Focusing on the last part specifically, it’s vital to create an inclusive message in your recruitment efforts. The current workforce is divided into four basic generations: Baby Boomers (age 55-73), Generation X (39-54), Millennials (23-38) and Generation Z (7-22). These groups have similarities as well as differences, and your recruitment strategy should be built with that in mind. We’re proud that we have representatives from each group working in Optamor.

    While each group has its own motivations – a millennial might prioritise stability and reputation over a generous annual leave policy that’s more likely to interest a baby boomer, for instance – flexible working and the ability to apply for roles on a mobile device are valued by workers of all ages. These kinds of details should be considered.

    Get the most from your age-diverse workforce with reverse mentoring

    While all-out stereotyping can be dangerous, there are some general advantages that can be applied to each age group – and allowing these skills to be shared across the entire workforce can be hugely beneficial.

    Younger generations may have an advantage when it comes technological fluency, for example, but older workers excel in other areas. Attributes like leadership, strategic thinking, communication and emotional intelligence can take decades to develop – and all will be beneficial to your business now and in the future.

    Mentoring is nothing new to UK workplaces, but there’s a growing volume of evidence to suggest businesses that only allow skills to pass from old to young are missing a major trick. Reverse mentoring, where younger employees are used to improve the skills of their older counterparts, is not only a great way to create a more rounded, digitally capable workforce, it may also help with retention.

    A 2018 Deloitte survey found that 43% of millennials plan to leave their current jobs within two years, and only 28% envision staying beyond five. But it’s also been proven that younger workers want to feel valued in their companies, and as though they can contribute. Giving training responsibilities could well help with this.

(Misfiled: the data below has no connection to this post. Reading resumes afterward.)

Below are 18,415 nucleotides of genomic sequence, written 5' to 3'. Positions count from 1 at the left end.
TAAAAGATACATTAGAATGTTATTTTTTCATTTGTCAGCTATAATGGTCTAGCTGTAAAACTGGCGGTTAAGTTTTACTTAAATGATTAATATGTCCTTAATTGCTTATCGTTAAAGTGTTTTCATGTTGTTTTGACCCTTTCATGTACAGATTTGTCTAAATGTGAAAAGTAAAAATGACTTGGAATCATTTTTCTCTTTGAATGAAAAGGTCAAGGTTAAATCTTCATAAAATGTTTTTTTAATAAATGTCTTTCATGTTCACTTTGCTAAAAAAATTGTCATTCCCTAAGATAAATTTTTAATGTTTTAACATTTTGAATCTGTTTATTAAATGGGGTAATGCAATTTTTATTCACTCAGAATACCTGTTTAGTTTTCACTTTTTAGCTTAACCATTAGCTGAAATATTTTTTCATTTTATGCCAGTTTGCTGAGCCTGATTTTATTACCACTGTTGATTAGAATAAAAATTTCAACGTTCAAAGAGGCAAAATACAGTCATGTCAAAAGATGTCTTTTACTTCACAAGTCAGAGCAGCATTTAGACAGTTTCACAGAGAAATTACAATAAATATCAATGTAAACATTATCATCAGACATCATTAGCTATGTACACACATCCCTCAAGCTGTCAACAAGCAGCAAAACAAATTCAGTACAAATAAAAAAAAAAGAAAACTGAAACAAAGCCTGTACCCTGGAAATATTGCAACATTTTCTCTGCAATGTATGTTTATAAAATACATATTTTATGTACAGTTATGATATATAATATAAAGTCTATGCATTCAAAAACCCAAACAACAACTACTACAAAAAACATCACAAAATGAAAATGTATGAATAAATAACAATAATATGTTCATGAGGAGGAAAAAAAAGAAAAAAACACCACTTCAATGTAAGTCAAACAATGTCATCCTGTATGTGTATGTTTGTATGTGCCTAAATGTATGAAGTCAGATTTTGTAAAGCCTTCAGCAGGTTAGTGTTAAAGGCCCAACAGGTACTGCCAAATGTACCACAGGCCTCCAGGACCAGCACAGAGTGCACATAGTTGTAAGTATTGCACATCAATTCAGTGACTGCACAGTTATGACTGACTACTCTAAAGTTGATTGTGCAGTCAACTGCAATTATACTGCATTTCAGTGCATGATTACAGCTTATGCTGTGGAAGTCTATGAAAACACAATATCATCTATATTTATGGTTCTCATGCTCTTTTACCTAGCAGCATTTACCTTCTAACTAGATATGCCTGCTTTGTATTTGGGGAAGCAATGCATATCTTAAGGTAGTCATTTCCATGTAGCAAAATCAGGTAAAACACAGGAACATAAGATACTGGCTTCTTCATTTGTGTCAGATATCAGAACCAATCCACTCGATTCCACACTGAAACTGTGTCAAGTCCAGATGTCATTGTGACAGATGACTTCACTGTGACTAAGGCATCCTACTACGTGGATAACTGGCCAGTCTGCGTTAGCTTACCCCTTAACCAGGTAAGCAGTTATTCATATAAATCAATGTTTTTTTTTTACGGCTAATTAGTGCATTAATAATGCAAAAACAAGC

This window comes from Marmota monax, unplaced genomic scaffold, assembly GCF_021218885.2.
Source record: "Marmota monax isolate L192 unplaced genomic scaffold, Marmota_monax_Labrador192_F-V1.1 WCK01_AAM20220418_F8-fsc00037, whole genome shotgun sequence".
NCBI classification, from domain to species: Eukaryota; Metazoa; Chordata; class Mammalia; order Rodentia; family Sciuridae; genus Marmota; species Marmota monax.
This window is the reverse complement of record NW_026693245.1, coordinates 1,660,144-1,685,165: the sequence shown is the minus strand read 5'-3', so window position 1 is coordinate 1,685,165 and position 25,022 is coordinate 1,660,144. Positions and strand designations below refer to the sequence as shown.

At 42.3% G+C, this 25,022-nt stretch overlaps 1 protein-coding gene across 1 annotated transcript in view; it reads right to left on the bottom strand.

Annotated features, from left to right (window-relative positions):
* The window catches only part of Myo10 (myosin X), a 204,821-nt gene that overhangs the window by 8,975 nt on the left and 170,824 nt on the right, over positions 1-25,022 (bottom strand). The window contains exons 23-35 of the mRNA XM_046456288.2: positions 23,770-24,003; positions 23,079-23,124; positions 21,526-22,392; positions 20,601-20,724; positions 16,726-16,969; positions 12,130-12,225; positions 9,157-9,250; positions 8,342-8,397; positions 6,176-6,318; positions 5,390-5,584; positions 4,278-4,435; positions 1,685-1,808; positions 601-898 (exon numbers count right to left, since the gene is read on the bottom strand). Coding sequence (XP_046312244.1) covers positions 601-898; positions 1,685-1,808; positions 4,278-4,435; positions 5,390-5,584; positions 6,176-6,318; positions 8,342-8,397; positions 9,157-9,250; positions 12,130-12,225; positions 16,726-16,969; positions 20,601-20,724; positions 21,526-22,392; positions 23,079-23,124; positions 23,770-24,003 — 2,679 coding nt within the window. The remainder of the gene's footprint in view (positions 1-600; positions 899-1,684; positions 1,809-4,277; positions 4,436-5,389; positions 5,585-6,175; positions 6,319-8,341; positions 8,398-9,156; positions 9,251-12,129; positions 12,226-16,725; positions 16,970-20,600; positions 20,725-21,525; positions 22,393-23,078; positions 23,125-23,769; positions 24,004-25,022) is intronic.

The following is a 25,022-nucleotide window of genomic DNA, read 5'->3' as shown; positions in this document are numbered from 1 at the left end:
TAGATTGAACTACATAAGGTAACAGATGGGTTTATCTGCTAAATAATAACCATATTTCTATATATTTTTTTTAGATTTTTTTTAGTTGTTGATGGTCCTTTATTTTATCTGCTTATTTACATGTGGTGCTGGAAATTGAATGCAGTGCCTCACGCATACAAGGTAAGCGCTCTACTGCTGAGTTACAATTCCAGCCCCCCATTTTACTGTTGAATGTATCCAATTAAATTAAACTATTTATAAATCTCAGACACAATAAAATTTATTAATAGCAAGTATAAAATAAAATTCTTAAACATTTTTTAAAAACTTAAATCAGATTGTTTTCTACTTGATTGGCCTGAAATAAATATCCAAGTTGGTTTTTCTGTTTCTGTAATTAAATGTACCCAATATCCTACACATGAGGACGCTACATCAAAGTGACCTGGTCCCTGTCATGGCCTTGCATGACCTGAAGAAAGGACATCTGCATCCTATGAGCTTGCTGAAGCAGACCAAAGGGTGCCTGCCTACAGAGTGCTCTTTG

Recommended read: MentoringUP: Millennials Reverse Mentor at Pershing (HuffPost)

    Other benefits include the communication improvements that come from bringing employees of different ages and abilities together, as well as the added appeal for prospective employees. With all that in mind, what is there to lose?

    Don’t miss out

    When thinking about diversity, most of us automatically think about gender, ethnicity and disability; age rarely gets a look in. Yet it’s a vital category which employers can’t afford not to consider when developing their people strategies. It’s easy to dismiss a candidate based on their age – either they don’t have enough experience or they are perceived as not having the requisite ‘new’ skills. However, businesses could be missing out of some much-needed talent.

    Reverse mentoring is one way to combat this issue, as is a decent employee training programme which highlights age-related prejudices. It’s worth taking action; don’t let existing talent slip through your fingers.

    Discover how we can help your business to achieve its age diversity goals